Total newbie here with some firearm questions that I was hoping you could help me with. I already have a lever action 30-30 rifle that I've shot a few times (pretty fun), but I'm planning on buying a couple pistols and wanted to get your opinion.
Since I'm very new to guns in general, I'm thinking of getting two pistols; the first as a target-pistol that can double as a plinker and the second as a bigger calibur defense pistol I'm semi-interested in competitive target shooting, so I'm thinking of getting a ruger Mark III hunter for that. Despite the longer barrel, the weight distribution on it is very well centered. I figure it's a good start for a cheap 22 pistol. Thoughts?
For my second handgun, I'm looking for something not too physically large and also not larger than a 9mm or .380 calibur. I'm therefore looking at a Beretta 84FS. I've held one and the balance feels pretty good. I looked at a bunch of 1911 style 9mm's (sig, kimber, etc), but they all feel barrel-heavy in my opinion, which is why I'm looking at the beretta. The only thing I'm unsure about this is that it appears to have a pull-back hammer as well as a slide and either can be used (according to the gun shop salesmen). He mentioned something about a two-stage trigger pull (which I actually kind of like), but I can't remember exactly. Anyone familiar with this gun?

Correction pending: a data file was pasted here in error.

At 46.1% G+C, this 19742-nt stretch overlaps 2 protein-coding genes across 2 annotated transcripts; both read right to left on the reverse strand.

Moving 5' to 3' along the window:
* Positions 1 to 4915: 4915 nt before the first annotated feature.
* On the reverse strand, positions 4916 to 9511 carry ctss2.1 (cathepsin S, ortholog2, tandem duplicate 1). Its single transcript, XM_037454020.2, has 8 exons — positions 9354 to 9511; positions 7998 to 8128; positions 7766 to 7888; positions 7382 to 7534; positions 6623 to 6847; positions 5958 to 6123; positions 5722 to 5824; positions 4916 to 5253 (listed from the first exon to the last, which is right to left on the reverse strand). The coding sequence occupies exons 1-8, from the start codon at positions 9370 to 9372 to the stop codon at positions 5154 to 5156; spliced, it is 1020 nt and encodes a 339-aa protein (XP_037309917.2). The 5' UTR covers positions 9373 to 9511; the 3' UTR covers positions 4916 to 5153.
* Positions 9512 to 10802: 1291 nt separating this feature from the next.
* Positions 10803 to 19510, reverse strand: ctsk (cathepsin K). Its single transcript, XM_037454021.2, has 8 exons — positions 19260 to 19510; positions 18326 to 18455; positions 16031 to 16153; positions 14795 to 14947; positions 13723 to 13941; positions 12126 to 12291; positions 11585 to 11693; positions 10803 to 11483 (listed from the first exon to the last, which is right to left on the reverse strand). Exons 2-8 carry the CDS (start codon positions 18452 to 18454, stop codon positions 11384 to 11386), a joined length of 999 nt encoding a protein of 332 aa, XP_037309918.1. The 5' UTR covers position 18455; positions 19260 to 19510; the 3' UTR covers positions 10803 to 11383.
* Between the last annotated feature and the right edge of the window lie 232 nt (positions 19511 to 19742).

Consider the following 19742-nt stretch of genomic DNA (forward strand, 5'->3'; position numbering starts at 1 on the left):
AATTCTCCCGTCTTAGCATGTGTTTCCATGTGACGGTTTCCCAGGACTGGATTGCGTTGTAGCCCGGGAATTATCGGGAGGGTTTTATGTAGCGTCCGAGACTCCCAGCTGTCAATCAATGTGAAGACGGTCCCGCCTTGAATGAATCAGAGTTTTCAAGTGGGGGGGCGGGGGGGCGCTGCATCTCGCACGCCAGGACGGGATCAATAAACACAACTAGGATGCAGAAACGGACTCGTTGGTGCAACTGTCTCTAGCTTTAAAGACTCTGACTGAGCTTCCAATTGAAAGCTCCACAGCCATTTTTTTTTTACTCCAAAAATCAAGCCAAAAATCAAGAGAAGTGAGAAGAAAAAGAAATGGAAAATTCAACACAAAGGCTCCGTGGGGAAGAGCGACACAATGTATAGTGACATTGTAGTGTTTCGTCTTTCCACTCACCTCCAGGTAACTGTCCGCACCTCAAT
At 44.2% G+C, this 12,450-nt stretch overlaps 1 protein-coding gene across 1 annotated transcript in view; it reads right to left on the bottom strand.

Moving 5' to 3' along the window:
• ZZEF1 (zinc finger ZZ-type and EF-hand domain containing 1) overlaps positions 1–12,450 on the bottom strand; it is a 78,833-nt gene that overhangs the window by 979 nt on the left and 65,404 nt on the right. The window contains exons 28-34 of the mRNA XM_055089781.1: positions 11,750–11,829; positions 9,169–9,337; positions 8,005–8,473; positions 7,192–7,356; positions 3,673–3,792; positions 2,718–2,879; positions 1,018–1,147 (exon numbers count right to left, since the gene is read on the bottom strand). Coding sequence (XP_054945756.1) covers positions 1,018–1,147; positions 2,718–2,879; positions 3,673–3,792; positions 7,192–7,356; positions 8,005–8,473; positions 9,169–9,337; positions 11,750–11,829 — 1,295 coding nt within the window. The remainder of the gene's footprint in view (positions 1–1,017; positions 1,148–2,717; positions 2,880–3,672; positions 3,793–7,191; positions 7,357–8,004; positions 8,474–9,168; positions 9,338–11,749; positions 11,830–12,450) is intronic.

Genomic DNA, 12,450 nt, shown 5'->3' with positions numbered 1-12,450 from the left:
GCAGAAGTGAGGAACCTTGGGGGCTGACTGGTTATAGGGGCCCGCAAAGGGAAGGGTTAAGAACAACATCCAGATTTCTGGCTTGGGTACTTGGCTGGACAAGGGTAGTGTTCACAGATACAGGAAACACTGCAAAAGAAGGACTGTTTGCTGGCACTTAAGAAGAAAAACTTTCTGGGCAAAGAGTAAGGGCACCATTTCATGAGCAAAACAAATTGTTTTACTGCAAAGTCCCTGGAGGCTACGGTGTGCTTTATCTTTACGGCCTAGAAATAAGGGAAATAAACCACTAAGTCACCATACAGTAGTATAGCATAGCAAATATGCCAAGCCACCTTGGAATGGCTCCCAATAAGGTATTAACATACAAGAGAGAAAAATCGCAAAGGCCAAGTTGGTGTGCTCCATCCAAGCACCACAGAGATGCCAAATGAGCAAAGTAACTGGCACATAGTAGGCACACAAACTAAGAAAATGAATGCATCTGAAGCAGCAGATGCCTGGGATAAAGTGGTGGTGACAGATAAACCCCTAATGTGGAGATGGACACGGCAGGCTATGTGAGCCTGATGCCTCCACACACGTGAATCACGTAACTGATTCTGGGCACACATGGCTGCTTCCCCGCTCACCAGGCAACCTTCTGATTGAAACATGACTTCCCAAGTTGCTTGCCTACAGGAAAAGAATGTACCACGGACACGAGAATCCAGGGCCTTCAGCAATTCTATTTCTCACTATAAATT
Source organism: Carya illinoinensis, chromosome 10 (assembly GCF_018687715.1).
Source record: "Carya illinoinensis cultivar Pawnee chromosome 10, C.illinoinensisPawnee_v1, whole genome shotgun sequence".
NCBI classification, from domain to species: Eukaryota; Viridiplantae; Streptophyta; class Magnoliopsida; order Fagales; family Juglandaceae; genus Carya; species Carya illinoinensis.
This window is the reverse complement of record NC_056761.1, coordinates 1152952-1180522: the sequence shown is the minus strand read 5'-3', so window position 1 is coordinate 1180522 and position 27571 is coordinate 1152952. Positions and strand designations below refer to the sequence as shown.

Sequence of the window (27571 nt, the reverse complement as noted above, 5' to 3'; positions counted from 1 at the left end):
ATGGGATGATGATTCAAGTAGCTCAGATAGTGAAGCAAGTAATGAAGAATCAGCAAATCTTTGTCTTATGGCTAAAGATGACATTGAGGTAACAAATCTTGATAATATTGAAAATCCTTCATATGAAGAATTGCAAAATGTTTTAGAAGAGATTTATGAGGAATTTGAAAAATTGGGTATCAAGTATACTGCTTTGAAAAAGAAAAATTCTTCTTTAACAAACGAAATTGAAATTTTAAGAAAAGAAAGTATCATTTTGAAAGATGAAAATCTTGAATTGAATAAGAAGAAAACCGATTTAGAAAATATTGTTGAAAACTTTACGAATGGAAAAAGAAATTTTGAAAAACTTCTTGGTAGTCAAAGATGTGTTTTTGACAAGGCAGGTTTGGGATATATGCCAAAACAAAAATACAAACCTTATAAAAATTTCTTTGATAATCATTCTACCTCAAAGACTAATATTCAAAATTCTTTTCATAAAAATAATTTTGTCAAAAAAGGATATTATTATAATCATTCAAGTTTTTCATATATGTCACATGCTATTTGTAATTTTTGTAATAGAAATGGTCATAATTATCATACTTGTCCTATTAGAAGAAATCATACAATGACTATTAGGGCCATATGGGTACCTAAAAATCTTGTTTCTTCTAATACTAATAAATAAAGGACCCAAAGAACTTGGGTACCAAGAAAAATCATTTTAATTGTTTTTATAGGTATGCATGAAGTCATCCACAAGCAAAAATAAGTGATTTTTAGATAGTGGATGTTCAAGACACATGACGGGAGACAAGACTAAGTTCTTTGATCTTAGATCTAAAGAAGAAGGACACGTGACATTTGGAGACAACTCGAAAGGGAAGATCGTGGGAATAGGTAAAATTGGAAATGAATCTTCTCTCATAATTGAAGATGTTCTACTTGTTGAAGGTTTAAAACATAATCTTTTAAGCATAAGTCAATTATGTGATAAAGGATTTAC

Also, I find that I'm having trouble expecting the recoil on my rifle. I took a lesson and tried a few different stances (I liked the weaver the best), but I'm still finding myself pre-flinching and expecting the kick too much. It's making me tense up, close my eyes, and miss the target alot of the time. Any tips on mitigating this or do I just to shoot it a bunch to get used to the kick?
I don't have much experience with .22 pistols so I'll duly keep my trap shut on that. (That said, I'd think a Ruger would do just fine as a .22 plinker)
I personally own a 1911 in .45 and love it, but we all have personal preferences. I looked at a Beretta 84 myself for a while. Beautiful gun, but the .380 was a smaller caliber than what I was willing to do. I'd recommend something in 9mm. The Beretta Cougar is a great little mini-92 that's worth taking a look at, and it's in 9mm (let's you stay in the Beretta brand name too, if that's what you like). The 92 itself is worth taking a look at (Taurus makes a decent copy, the PT92, cheaper and just as good).
My 2 cents here? Beretta 84 is a beautiful little gun, and can make for a great backup or concealed carry gun. But I figure on a defensive sidearm (especially if it's the only one you own) being 9mm or higher. "9mm short" is not 9mm.